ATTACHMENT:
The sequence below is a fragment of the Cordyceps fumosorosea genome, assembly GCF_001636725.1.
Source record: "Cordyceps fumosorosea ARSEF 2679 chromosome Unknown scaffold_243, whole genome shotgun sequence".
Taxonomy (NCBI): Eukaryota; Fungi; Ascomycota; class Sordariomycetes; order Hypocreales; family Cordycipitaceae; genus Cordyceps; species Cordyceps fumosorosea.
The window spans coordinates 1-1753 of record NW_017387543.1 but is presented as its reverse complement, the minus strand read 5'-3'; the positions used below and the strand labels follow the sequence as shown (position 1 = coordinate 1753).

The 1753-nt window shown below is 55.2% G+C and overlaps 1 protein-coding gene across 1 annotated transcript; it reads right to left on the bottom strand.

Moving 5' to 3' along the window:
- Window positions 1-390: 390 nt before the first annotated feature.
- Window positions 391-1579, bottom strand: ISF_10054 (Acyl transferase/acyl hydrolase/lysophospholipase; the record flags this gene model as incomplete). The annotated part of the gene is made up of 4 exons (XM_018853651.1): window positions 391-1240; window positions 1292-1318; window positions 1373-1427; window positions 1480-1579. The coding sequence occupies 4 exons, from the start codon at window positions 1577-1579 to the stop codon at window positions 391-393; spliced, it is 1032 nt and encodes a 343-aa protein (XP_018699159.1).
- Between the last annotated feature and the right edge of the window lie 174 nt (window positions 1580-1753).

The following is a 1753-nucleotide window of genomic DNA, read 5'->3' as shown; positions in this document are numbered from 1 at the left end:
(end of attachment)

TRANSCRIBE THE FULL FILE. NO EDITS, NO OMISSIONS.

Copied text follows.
The sequence below is a fragment of the Cordyceps fumosorosea genome, assembly GCF_001636725.1.
Source record: "Cordyceps fumosorosea ARSEF 2679 chromosome Unknown scaffold_243, whole genome shotgun sequence".
Taxonomy (NCBI): Eukaryota; Fungi; Ascomycota; class Sordariomycetes; order Hypocreales; family Cordycipitaceae; genus Cordyceps; species Cordyceps fumosorosea.
The window spans coordinates 1-1753 of record NW_017387543.1 but is presented as its reverse complement, the minus strand read 5'-3'; the positions used below and the strand labels follow the sequence as shown (position 1 = coordinate 1753).

The 1753-nt window shown below is 55.2% G+C and overlaps 1 protein-coding gene across 1 annotated transcript; it reads right to left on the bottom strand.

Moving 5' to 3' along the window:
- Window positions 1-390: 390 nt before the first annotated feature.
- Window positions 391-1579, bottom strand: ISF_10054 (Acyl transferase/acyl hydrolase/lysophospholipase; the record flags this gene model as incomplete). The annotated part of the gene is made up of 4 exons (XM_018853651.1): window positions 391-1240; window positions 1292-1318; window positions 1373-1427; window positions 1480-1579. The coding sequence occupies 4 exons, from the start codon at window positions 1577-1579 to the stop codon at window positions 391-393; spliced, it is 1032 nt and encodes a 343-aa protein (XP_018699159.1).
- Between the last annotated feature and the right edge of the window lie 174 nt (window positions 1580-1753).

The following is a 1753-nucleotide window of genomic DNA, read 5'->3' as shown; positions in this document are numbered from 1 at the left end: